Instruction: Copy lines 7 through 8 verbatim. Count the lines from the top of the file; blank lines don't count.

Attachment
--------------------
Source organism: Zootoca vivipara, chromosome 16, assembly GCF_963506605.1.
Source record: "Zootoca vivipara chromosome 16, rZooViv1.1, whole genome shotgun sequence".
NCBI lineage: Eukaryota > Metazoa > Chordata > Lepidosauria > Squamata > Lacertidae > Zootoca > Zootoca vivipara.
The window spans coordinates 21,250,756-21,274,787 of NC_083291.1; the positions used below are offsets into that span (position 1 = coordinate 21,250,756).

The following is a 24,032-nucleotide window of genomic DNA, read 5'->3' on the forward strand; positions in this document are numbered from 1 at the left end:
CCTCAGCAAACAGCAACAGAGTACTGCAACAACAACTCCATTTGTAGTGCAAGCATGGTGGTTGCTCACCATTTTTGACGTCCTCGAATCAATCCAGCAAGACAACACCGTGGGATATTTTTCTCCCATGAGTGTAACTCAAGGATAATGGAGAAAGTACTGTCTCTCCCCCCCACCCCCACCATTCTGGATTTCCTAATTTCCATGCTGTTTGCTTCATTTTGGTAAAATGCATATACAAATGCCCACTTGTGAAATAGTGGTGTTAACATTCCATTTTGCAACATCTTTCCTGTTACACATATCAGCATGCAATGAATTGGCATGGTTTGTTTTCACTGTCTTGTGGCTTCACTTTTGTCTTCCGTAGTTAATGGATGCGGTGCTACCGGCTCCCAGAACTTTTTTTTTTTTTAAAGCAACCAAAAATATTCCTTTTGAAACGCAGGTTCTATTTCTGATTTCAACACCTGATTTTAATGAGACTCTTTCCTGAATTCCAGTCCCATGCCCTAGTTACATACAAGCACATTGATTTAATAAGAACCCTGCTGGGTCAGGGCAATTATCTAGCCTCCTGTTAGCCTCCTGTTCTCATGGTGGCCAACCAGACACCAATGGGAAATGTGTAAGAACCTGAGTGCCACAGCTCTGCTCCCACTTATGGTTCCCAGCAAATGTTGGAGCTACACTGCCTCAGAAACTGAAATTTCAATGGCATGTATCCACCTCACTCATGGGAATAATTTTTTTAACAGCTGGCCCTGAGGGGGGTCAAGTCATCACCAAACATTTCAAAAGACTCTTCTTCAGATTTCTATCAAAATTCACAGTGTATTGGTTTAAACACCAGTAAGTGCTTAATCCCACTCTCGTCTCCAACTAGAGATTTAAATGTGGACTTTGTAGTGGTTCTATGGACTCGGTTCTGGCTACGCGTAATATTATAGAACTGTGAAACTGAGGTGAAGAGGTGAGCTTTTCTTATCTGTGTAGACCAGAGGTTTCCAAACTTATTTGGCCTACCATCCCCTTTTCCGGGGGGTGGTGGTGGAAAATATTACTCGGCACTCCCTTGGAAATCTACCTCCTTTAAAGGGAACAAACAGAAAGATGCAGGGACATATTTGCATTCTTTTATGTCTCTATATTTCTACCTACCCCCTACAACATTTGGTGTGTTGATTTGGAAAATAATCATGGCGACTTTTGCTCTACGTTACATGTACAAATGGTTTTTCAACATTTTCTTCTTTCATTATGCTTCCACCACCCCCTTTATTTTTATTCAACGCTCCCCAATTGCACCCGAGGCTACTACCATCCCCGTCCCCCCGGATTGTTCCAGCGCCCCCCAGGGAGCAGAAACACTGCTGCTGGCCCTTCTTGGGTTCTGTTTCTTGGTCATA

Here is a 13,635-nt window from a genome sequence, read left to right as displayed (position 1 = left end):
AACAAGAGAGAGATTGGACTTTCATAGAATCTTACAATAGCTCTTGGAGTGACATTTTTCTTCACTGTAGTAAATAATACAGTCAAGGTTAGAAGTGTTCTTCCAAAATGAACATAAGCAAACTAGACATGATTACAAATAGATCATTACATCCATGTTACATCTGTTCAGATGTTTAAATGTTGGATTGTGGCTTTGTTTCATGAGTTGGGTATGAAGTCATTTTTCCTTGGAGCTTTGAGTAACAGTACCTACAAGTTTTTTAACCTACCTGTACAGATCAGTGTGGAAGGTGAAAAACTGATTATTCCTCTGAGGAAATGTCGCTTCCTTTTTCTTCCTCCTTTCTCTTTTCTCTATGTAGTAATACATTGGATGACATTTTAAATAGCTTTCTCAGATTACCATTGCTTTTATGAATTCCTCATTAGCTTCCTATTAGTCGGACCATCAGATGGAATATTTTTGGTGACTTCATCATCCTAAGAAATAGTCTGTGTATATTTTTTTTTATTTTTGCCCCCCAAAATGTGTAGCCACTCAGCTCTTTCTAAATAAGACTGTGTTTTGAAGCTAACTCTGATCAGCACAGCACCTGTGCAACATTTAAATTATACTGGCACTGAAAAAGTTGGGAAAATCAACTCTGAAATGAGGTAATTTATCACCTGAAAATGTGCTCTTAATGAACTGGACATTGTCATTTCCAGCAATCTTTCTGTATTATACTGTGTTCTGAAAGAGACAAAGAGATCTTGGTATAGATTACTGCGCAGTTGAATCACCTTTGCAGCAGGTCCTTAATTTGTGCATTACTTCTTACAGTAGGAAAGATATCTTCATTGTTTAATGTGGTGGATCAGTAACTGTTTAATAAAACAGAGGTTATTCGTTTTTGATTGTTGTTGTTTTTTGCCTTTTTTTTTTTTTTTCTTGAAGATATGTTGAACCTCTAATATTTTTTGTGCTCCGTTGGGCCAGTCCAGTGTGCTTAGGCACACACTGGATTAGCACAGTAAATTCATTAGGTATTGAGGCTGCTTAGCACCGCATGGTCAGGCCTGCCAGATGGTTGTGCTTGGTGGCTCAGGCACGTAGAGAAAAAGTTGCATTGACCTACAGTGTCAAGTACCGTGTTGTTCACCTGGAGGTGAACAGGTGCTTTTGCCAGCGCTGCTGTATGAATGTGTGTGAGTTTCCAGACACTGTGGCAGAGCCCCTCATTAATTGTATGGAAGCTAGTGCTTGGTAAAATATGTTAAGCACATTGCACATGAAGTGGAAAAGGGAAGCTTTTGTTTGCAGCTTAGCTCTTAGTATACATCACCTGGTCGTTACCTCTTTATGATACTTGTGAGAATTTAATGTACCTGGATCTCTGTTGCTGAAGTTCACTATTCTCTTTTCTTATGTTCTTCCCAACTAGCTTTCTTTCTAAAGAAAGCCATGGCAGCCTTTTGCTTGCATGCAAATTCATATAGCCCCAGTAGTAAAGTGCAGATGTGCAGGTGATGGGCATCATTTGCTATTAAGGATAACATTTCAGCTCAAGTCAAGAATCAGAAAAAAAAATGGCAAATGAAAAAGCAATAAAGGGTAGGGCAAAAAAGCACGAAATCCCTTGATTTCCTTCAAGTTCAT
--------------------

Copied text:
Here is a 13,635-nt window from a genome sequence, read left to right as displayed (position 1 = left end):
AACAAGAGAGAGATTGGACTTTCATAGAATCTTACAATAGCTCTTGGAGTGACATTTTTCTTCACTGTAGTAAATAATACAGTCAAGGTTAGAAGTGTTCTTCCAAAATGAACATAAGCAAACTAGACATGATTACAAATAGATCATTACATCCATGTTACATCTGTTCAGATGTTTAAATGTTGGATTGTGGCTTTGTTTCATGAGTTGGGTATGAAGTCATTTTTCCTTGGAGCTTTGAGTAACAGTACCTACAAGTTTTTTAACCTACCTGTACAGATCAGTGTGGAAGGTGAAAAACTGATTATTCCTCTGAGGAAATGTCGCTTCCTTTTTCTTCCTCCTTTCTCTTTTCTCTATGTAGTAATACATTGGATGACATTTTAAATAGCTTTCTCAGATTACCATTGCTTTTATGAATTCCTCATTAGCTTCCTATTAGTCGGACCATCAGATGGAATATTTTTGGTGACTTCATCATCCTAAGAAATAGTCTGTGTATATTTTTTTTTATTTTTGCCCCCCAAAATGTGTAGCCACTCAGCTCTTTCTAAATAAGACTGTGTTTTGAAGCTAACTCTGATCAGCACAGCACCTGTGCAACATTTAAATTATACTGGCACTGAAAAAGTTGGGAAAATCAACTCTGAAATGAGGTAATTTATCACCTGAAAATGTGCTCTTAATGAACTGGACATTGTCATTTCCAGCAATCTTTCTGTATTATACTGTGTTCTGAAAGAGACAAAGAGATCTTGGTATAGATTACTGCGCAGTTGAATCACCTTTGCAGCAGGTCCTTAATTTGTGCATTACTTCTTACAGTAGGAAAGATATCTTCATTGTTTAATGTGGTGGATCAGTAACTGTTTAATAAAACAGAGGTTATTCGTTTTTGATTGTTGTTGTTTTTTGCCTTTTTTTTTTTTTTTCTTGAAGATATGTTGAACCTCTAATATTTTTTGTGCTCCGTTGGGCCAGTCCAGTGTGCTTAGGCACACACTGGATTAGCACAGTAAATTCATTAGGTATTGAGGCTGCTTAGCACCGCATGGTCAGGCCTGCCAGATGGTTGTGCTTGGTGGCTCAGGCACGTAGAGAAAAAGTTGCATTGACCTACAGTGTCAAGTACCGTGTTGTTCACCTGGAGGTGAACAGGTGCTTTTGCCAGCGCTGCTGTATGAATGTGTGTGAGTTTCCAGACACTGTGGCAGAGCCCCTCATTAATTGTATGGAAGCTAGTGCTTGGTAAAATATGTTAAGCACATTGCACATGAAGTGGAAAAGGGAAGCTTTTGTTTGCAGCTTAGCTCTTAGTATACATCACCTGGTCGTTACCTCTTTATGATACTTGTGAGAATTTAATGTACCTGGATCTCTGTTGCTGAAGTTCACTATTCTCTTTTCTTATGTTCTTCCCAACTAGCTTTCTTTCTAAAGAAAGCCATGGCAGCCTTTTGCTTGCATGCAAATTCATATAGCCCCAGTAGTAAAGTGCAGATGTGCAGGTGATGGGCATCATTTGCTATTAAGGATAACATTTCAGCTCAAGTCAAGAATCAGAAAAAAAAATGGCAAATGAAAAAGCAATAAAGGGTAGGGCAAAAAAGCACGAAATCCCTTGATTTCCTTCAAGTTCAT